Prokhorov\’s Reaction

Prokhorov\’s Statement


By: NBASCOUT / Special to netsinteractive.com

Nets Owner Mikhail Prokhorov reacted to the decision by LeBron James to choose Miami by issuing the following statement:*

\”We have a vision of a championship team and need to invest wisely and for the long term,\” Prokhorov said. \”Fortunately, we have more than one plan to reach success, and, as I have found in all areas of my business, that is key to achieving it. To Nets fans past, present and future, the goal of making the playoffs this season remains intact and we reiterate our commitment to winning a championship within five years.\”

At the end of the day, I think LeBron James\’ decision hinged on where he felt most comfortable. Mikhail Prokhorov is the \’new kid on the block\’ in the ranks of ownership and, perhaps, LeBron, or his advisors, felt that Prokhorov didn\’t have enough of an established track record in the NBA to warrant moving over to his ball club. Jay-Z and Avery simply weren\’t enough. Pat Riley and the Arison family had a more established track record in management and ownership and that was no doubt a major factor.

The dynamics of the NBA are different than in the Euroleagues where you can buy, pretty much, anything you want. Like the old Wild West, the rules overseas are akin to American basketball sixty years ago.

Currently, the NBA rules \’level the playing field\’ and every owner with sufficient cap space can offer a player essentially the same thing. If you can\’t persuade a player to leave his \’comfort zone\’ by some other factors that differentiate what you have to offer, you won\’t win.

The Miami Heat\’s history, record of ownership and management were more of an attraction to LeBron. The fact that they already had one of the top free agents, Dwayne Wade, in-house, was another.

Miami was able to offer as much if not more than anyone else by using the weather, favorable tax climate and championship experience to their advantage. Bosh was key in this matter as his priorities of weather and other factors were met in South Beach.

Once Bosh leaned openly in the direction of Miami and leaked it to Wade, that started \’the ball in motion\’ for an unprecedented transfer of all the top free agent talent to a single address down in Miami. No doubt it completely alters the balance of power on the NBA landscape.*

Fortunate for the Miami Heat, they played the Summer of Lebron better than anyone else, clearing enough cap space for nearly two maximum contract players, not including Wade, who they already had in tow. That cinched it.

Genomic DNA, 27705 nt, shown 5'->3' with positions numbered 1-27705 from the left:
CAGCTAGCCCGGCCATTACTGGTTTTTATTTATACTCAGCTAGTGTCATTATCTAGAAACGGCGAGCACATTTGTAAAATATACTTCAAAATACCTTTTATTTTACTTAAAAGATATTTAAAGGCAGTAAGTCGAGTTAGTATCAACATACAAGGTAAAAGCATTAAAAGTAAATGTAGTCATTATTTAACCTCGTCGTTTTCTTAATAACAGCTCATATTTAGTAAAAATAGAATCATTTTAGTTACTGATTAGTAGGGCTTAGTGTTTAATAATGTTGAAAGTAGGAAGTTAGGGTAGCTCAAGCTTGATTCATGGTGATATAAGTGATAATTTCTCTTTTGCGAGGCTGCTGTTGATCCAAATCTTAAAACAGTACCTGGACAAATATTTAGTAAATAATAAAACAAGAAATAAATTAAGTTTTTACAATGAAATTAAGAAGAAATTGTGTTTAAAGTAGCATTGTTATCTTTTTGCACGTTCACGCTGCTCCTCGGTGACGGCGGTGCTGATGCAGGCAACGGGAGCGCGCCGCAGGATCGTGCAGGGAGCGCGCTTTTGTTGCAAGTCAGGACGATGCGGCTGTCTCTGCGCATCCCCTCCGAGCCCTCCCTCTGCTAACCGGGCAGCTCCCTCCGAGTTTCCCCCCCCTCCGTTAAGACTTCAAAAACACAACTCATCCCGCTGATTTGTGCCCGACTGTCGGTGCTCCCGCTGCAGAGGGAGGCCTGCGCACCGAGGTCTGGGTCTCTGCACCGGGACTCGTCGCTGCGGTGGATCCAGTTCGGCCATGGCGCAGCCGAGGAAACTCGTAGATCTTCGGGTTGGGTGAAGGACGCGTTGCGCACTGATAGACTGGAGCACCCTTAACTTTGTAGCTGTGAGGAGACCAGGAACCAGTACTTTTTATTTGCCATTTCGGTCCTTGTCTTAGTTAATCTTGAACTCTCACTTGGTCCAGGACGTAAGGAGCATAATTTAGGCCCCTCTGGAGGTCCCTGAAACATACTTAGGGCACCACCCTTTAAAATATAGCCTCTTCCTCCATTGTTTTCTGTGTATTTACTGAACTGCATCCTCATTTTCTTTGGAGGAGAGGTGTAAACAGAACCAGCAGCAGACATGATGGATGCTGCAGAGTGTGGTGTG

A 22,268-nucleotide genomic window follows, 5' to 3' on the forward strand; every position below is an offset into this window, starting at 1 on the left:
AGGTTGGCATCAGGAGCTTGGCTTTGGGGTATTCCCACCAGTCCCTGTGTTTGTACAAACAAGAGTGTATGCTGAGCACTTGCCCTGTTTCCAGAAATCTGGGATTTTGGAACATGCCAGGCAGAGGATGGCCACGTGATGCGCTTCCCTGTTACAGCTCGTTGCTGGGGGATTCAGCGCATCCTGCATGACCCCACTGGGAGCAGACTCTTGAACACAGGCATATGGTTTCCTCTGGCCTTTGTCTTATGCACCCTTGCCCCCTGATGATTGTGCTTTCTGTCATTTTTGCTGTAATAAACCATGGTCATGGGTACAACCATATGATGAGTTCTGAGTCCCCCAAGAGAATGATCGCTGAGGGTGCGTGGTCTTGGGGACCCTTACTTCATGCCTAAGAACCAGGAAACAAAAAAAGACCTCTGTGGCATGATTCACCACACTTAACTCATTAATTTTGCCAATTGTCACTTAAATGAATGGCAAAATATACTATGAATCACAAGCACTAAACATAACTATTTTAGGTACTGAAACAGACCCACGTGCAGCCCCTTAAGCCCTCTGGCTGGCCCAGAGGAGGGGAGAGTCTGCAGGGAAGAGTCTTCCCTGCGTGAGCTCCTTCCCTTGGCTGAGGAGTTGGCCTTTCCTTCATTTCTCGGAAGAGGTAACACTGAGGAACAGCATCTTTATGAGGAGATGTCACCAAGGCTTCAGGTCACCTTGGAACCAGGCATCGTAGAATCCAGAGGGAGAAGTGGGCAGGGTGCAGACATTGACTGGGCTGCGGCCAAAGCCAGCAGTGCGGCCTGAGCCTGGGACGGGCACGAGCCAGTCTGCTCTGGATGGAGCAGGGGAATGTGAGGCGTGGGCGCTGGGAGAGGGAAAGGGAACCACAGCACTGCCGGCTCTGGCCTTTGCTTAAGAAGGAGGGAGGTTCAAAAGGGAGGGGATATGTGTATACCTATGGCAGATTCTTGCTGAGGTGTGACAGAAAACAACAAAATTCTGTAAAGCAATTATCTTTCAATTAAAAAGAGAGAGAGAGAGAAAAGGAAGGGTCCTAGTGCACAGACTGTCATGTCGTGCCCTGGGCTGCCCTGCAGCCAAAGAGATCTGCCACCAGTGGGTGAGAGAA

Once the players decided, it is no accident that both Toronto and Cleveland have been cajoled into signing and trading these two players for some consolation first round draft choices as meager compensation that will also enable the players to ink maximum duration (sixth year) contracts. [Who said maximum duration contracts weren\’t a priority to the players?] In essence, it appears, that the players only give up before taxes what the more or less favorable Florida tax climate puts back in their pockets after taxes. $15 million or so over the life of the contracts.

It is now reported that LeBron James and Chris Bosh signed matching six-year, $110.1 million contracts, sources told ESPN The Magazine\’s Ric Bucher.

Dwyane Wade signed for six years and $107.5 million, according to the sources.

Each player supposedly took $15 million less over the life of the contract to sign with Miami, but they have an opt out after the fourth year to all potentially become free agents again in 2014. [Something that also compensates for taking a little less than the exact maximum.]

The Heat sent two future first-round and two second-round picks to the Cavaliers for James, while packaging two first-round picks to the Raptors for Bosh.

For Mikhail Prokhorov this whole experience may be deflating, but it is a good learning experience. He\’s realizing it\’s not easy to come in as the \’new kid on the block\’ and \’take the NBA by storm.\’

Sometimes you have to \’pay your dues\’ to attain success in an endeavor. With more than a few billionaire owners in the league, it is certainly true of the NBA.

NBASCOUT is an independent freelance sportswriter that covers the NBA and the New Jersey Nets. He is not affiliated with the National Basketball Association. Copyright 2010 by NBASCOUT, all rights reserved. This material may not be published, broadcast, rewritten, or redistributed without the express written consent of the author. The opinions expressed herein are those of the author and not necessarily this website. You may e-mail NBASCOUT in care-of his wife, who writes for children, at kathyforkids@cs.com

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